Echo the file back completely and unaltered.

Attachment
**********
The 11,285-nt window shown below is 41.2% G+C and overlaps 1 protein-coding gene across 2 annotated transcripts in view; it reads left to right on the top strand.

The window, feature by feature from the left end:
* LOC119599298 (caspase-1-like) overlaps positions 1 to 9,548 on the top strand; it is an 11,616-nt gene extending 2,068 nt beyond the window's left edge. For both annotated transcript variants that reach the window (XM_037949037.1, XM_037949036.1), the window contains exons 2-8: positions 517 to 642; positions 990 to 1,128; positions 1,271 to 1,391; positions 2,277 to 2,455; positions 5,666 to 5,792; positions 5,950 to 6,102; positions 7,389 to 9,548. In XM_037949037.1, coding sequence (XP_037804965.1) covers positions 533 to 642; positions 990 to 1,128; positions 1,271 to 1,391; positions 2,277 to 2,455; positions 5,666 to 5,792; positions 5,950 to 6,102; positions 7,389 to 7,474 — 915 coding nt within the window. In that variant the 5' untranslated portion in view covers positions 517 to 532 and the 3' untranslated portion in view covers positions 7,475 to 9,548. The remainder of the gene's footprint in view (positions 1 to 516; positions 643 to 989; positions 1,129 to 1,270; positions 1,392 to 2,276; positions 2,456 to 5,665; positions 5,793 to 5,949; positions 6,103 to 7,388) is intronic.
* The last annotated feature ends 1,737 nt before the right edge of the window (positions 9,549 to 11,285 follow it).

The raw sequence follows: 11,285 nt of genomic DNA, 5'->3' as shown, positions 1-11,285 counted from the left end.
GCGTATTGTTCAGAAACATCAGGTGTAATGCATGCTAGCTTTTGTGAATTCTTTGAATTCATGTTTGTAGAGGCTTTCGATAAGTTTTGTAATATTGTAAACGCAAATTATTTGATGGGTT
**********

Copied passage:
The 11,285-nt window shown below is 41.2% G+C and overlaps 1 protein-coding gene across 2 annotated transcripts in view; it reads left to right on the top strand.

The window, feature by feature from the left end:
* LOC119599298 (caspase-1-like) overlaps positions 1 to 9,548 on the top strand; it is an 11,616-nt gene extending 2,068 nt beyond the window's left edge. For both annotated transcript variants that reach the window (XM_037949037.1, XM_037949036.1), the window contains exons 2-8: positions 517 to 642; positions 990 to 1,128; positions 1,271 to 1,391; positions 2,277 to 2,455; positions 5,666 to 5,792; positions 5,950 to 6,102; positions 7,389 to 9,548. In XM_037949037.1, coding sequence (XP_037804965.1) covers positions 533 to 642; positions 990 to 1,128; positions 1,271 to 1,391; positions 2,277 to 2,455; positions 5,666 to 5,792; positions 5,950 to 6,102; positions 7,389 to 7,474 — 915 coding nt within the window. In that variant the 5' untranslated portion in view covers positions 517 to 532 and the 3' untranslated portion in view covers positions 7,475 to 9,548. The remainder of the gene's footprint in view (positions 1 to 516; positions 643 to 989; positions 1,129 to 1,270; positions 1,392 to 2,276; positions 2,456 to 5,665; positions 5,793 to 5,949; positions 6,103 to 7,388) is intronic.
* The last annotated feature ends 1,737 nt before the right edge of the window (positions 9,549 to 11,285 follow it).

The raw sequence follows: 11,285 nt of genomic DNA, 5'->3' as shown, positions 1-11,285 counted from the left end.
GCGTATTGTTCAGAAACATCAGGTGTAATGCATGCTAGCTTTTGTGAATTCTTTGAATTCATGTTTGTAGAGGCTTTCGATAAGTTTTGTAATATTGTAAACGCAAATTATTTGATGGGTT